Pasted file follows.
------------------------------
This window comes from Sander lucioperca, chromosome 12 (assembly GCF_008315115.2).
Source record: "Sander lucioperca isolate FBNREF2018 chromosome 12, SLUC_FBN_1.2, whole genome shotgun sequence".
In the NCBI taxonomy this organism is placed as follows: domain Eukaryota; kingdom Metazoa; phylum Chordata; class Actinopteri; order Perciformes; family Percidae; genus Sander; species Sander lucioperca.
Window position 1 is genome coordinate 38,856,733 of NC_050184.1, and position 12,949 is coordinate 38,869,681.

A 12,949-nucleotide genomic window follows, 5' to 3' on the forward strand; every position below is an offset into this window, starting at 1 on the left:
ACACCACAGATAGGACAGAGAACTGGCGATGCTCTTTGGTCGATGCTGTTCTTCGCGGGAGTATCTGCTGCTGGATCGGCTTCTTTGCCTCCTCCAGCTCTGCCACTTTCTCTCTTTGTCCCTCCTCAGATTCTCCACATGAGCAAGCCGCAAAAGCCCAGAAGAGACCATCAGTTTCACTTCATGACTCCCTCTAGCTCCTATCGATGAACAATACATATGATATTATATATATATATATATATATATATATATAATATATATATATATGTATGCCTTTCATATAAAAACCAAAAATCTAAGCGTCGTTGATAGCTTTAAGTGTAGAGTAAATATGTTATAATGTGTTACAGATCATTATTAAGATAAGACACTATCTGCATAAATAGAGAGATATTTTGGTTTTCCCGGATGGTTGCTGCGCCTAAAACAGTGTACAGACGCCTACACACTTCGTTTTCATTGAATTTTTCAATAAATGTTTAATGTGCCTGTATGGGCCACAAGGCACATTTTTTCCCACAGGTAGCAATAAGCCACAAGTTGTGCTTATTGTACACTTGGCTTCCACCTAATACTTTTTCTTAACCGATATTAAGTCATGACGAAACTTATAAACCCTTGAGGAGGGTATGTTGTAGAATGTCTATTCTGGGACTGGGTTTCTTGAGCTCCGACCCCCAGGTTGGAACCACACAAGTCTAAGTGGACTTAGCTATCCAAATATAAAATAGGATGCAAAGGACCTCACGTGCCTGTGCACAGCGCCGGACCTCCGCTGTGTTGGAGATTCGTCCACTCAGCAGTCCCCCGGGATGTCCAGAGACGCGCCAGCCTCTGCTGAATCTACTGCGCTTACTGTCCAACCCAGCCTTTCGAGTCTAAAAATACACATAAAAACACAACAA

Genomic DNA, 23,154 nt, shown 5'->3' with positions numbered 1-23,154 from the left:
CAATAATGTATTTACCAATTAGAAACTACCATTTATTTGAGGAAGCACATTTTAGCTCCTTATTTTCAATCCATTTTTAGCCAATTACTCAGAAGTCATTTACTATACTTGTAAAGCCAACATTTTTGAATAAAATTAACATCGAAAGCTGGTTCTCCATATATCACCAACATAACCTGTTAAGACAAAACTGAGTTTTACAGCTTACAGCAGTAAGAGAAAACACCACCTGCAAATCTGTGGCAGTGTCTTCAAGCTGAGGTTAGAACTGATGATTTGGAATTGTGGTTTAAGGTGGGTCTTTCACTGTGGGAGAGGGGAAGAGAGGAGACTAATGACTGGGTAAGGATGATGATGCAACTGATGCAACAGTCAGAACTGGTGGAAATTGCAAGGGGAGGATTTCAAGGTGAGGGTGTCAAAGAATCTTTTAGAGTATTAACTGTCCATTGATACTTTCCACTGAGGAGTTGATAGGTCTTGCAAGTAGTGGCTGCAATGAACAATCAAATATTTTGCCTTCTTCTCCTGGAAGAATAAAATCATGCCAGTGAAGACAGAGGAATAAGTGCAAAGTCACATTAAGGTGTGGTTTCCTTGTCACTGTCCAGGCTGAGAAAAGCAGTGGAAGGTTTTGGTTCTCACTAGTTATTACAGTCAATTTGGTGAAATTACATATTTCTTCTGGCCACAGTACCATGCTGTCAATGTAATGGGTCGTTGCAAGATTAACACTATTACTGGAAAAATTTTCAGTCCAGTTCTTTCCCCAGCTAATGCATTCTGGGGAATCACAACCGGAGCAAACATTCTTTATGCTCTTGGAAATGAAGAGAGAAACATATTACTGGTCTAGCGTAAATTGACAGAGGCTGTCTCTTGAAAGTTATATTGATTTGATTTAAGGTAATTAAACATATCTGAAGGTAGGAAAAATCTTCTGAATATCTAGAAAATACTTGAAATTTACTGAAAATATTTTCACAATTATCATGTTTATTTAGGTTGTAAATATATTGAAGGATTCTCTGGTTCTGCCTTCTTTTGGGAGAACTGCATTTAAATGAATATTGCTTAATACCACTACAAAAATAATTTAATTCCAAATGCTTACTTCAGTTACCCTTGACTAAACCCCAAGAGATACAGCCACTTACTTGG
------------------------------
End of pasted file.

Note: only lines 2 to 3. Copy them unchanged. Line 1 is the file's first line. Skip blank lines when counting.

Source record: "Sander lucioperca isolate FBNREF2018 chromosome 12, SLUC_FBN_1.2, whole genome shotgun sequence".
In the NCBI taxonomy this organism is placed as follows: domain Eukaryota; kingdom Metazoa; phylum Chordata; class Actinopteri; order Perciformes; family Percidae; genus Sander; species Sander lucioperca.